Wednesday, January 2, 2008

The Healing Power of Asphalt

Garrison Keillor explores the healing power of a long road trip in the car.

The thought of getting in a car and driving west has saved me from many a despairing phone call. West from Minneapolis, you have your choice of Highway 7 through Clara City and Montevideo toward South Dakota, or Highway 212 through Olivia and Granite Falls, or Highway 12 through Litchfield and Willmar and Benson and Ortonville and across South Dakota through Mobridge and all the way to Miles City, Montana. Our family drove that way every summer back in the ’50s, before the interstates, on ribbons of asphalt lifting and falling gently over the plains toward our relatives in Idaho and Spokane.

My dad loved getting behind the wheel and hitting the road, and I loved to stand right behind him in those pre-seatbelt days and look at the road over his shoulder and imagine myself driving. Alone. Window rolled down. Radio playing. The whole deal.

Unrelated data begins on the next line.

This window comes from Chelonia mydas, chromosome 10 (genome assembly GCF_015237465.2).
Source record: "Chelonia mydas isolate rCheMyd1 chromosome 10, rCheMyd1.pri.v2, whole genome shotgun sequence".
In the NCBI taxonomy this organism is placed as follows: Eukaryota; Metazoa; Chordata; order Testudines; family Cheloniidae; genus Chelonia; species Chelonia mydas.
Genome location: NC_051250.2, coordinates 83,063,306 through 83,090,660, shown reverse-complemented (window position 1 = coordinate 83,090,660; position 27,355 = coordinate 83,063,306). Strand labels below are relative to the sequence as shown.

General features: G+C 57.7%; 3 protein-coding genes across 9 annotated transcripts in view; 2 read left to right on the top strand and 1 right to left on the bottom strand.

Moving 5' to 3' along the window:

These days I travel by air, in the realm of stale pretzels and unhappy flight attendants, and I’m nostalgic for the long car trip. I was driving a hybrid car last fall, trying it out and watching the Living Map on a screen in the middle of the dashboard. A small blue circle marked the car as it sped along the bright red highway or the blue interstate or the thin black line of Summit Avenue, past green blocks of parks and over the crinkly blue ribbon of Mississippi River. The Map turned as the car turned. I did a U-turn in a parking lot and the Map spun, the world revolved around my car. And me.


I turned the hybrid in — I don’t need anything that fancy, with the little driving I do — but I hope to take a long trip in one someday with my family and start out from Minnesota early one morning, the smell of coffee and bacon in the air, and head down the Mississippi to Memphis and east through the Smoky Mountains into Virginia, or west through South Dakota to Wyoming and the Rockies to Durango and the Grand Canyon and Los Angeles.

I know the feeling, which is why I often do my little road trips to the Keys.

PS: In case you’re concerned about wasting fuel on a trip down to the Keys in a Mustang GT with a 5.0 liter V-8, my gas mileage actually goes up on trips like this; I got 22 mpg on my voyage to Marathon last week.